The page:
“Micro-organ startup StemoniX raises capital, plots Twin Cities expansion”
The business can create tiny organs that drug companies can use for testing.
A startup producing miniature organs for drug-development research has raised about $500,000 in capital as its scouts for sites to expand its Twin Cities operations.
Ping Yeh, who held leadership roles at data-storage companies such as Seagate before jumping into the life sciences industry, is CEO and co-founder of the startup, StemoniX Inc. The business converts skin cells into stem cells, which it then uses to create tiny organs, such as hearts, for scientific research. Pharmaceuticals companies can test out promising compounds on the micro organs, potentially reducing the need for animal testing.
StemoniX already counts one of the 10 largest pharmaceuticals companies among it customers, Yeh said.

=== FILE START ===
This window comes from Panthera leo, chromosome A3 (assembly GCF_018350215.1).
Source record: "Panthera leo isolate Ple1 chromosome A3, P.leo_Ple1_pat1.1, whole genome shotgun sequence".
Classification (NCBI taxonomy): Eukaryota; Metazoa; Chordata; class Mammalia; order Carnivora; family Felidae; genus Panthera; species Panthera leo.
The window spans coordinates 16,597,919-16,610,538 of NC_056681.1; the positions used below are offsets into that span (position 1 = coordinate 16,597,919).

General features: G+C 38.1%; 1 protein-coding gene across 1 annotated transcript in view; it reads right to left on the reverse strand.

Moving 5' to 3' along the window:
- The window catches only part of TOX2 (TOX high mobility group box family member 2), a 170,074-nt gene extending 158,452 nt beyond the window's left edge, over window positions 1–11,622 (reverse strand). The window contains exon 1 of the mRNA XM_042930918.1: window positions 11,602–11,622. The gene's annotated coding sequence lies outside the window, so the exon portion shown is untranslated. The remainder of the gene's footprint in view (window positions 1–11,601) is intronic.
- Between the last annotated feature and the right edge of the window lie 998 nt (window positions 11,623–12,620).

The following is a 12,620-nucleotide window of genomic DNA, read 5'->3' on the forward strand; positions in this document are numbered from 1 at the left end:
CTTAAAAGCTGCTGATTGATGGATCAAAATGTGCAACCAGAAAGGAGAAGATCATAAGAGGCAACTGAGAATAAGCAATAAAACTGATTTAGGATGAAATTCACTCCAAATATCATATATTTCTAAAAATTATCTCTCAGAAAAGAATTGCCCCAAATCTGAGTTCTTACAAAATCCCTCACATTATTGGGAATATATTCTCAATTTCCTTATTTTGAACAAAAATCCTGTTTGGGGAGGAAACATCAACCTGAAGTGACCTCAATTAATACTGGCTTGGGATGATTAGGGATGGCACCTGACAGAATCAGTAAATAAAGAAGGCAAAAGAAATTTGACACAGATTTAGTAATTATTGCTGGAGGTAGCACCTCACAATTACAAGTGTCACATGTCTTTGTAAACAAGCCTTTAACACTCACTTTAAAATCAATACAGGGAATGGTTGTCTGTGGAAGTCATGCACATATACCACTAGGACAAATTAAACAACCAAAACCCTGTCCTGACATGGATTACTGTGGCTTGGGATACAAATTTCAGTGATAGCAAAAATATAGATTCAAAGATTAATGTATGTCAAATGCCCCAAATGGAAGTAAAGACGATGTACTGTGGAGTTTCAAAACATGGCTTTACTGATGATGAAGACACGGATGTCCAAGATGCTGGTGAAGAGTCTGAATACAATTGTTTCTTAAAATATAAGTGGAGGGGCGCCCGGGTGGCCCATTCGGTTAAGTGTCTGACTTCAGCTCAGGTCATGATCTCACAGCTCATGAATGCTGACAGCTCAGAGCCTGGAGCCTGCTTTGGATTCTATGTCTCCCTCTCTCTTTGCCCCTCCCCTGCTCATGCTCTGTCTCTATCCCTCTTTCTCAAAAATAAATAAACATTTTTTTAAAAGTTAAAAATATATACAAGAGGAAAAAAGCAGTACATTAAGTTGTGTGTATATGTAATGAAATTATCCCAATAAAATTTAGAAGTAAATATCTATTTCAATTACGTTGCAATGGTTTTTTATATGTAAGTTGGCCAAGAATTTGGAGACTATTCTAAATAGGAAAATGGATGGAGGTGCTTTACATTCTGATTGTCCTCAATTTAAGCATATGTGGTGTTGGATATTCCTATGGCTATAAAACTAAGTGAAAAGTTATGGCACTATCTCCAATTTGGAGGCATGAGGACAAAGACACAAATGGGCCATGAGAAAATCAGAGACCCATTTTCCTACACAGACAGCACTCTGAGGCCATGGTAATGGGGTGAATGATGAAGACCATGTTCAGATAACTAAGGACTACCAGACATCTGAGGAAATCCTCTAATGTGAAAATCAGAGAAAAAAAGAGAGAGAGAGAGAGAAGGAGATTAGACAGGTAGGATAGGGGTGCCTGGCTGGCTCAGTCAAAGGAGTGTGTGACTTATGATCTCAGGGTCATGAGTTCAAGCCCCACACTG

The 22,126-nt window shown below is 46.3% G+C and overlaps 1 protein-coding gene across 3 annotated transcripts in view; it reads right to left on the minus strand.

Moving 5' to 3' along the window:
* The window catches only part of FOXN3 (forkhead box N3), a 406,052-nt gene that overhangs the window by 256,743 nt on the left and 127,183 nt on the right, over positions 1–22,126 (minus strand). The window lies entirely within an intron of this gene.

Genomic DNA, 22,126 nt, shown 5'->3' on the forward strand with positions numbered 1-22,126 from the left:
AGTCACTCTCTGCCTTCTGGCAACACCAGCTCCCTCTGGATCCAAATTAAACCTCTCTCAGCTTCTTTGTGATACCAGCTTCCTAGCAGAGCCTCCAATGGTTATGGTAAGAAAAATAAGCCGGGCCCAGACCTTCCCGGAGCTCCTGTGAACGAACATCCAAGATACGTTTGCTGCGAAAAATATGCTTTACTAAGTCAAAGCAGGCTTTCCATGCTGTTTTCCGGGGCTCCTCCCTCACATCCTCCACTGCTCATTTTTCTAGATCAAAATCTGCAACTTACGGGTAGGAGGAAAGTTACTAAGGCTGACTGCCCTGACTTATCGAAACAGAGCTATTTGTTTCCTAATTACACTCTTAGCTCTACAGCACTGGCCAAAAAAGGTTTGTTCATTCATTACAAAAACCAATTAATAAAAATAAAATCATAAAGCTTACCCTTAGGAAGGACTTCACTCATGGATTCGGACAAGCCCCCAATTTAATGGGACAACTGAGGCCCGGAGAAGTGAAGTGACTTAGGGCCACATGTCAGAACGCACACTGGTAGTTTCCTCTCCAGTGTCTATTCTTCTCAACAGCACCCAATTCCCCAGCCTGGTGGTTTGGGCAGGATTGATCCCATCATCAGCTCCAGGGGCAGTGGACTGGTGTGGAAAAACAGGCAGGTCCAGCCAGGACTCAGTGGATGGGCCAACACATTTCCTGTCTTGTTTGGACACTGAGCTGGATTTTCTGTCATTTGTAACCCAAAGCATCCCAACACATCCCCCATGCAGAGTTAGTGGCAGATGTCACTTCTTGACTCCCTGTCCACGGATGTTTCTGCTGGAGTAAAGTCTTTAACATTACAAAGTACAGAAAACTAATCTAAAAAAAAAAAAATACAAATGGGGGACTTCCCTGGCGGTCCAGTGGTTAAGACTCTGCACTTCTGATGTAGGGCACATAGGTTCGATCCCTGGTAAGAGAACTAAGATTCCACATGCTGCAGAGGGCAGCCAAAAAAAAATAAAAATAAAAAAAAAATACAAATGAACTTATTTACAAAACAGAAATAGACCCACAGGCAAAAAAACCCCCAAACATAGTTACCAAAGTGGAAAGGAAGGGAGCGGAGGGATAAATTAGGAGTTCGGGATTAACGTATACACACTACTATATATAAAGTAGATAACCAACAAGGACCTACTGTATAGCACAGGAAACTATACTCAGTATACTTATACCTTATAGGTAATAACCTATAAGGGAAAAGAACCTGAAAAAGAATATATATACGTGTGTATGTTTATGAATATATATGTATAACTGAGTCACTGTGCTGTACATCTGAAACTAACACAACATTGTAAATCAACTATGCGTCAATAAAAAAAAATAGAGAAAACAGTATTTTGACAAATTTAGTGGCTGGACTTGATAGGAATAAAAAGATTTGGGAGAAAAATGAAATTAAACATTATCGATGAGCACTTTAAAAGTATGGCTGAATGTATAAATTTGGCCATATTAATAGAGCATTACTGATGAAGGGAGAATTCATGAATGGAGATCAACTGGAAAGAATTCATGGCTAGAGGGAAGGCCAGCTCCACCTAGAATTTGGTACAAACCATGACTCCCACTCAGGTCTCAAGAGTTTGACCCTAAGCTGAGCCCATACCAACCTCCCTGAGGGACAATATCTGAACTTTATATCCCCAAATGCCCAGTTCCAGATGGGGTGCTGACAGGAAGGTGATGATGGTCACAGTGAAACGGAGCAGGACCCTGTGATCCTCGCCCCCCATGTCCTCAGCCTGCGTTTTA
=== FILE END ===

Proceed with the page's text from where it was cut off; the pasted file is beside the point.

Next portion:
Inspiration for the company came partly from Yeh’s experience as a cancer patient. Physicians diagnosed Yeh with lymphoma while he was on a family trip visiting his 90-year-old grandfather. Yeh proved resistant to traditional chemotherapy and had to be treated with a riskier, high-toxicity drug. He survived and subsequently developed an interest in improving drug testing. One of the limitations of animal research, he said, is it’s hard to get an idea of how drugs affect diverse populations.
When inventor Robert Petcavich told Yeh about a provisional patent he had for the mass printing of cells, Yeh decided to explore building a company around the technology. (Petcavich has about 80 patents, and his inventions include the bags used to microwave popcorn, Yeh said).
Steve Snyder, who co-founded and led Net Perceptions, was the company’s first investor. Gopher Angels, a Minneapolis-based angel investor group, also backed the company last year, and StemoniX has raised a total of $3.5 million including the recent $500,000 raise.
Most of the company’s management team is based in the Twin Cities, but StemoniX also has substantial operations in San Diego at JLabs, a Johnson & Johnson Inc.-run startup incubator. StemoniX’s plans for the Twin Cities include opening a headquarters and manufacturing facility, which could be as large as 30,000 square feet, Yeh said.
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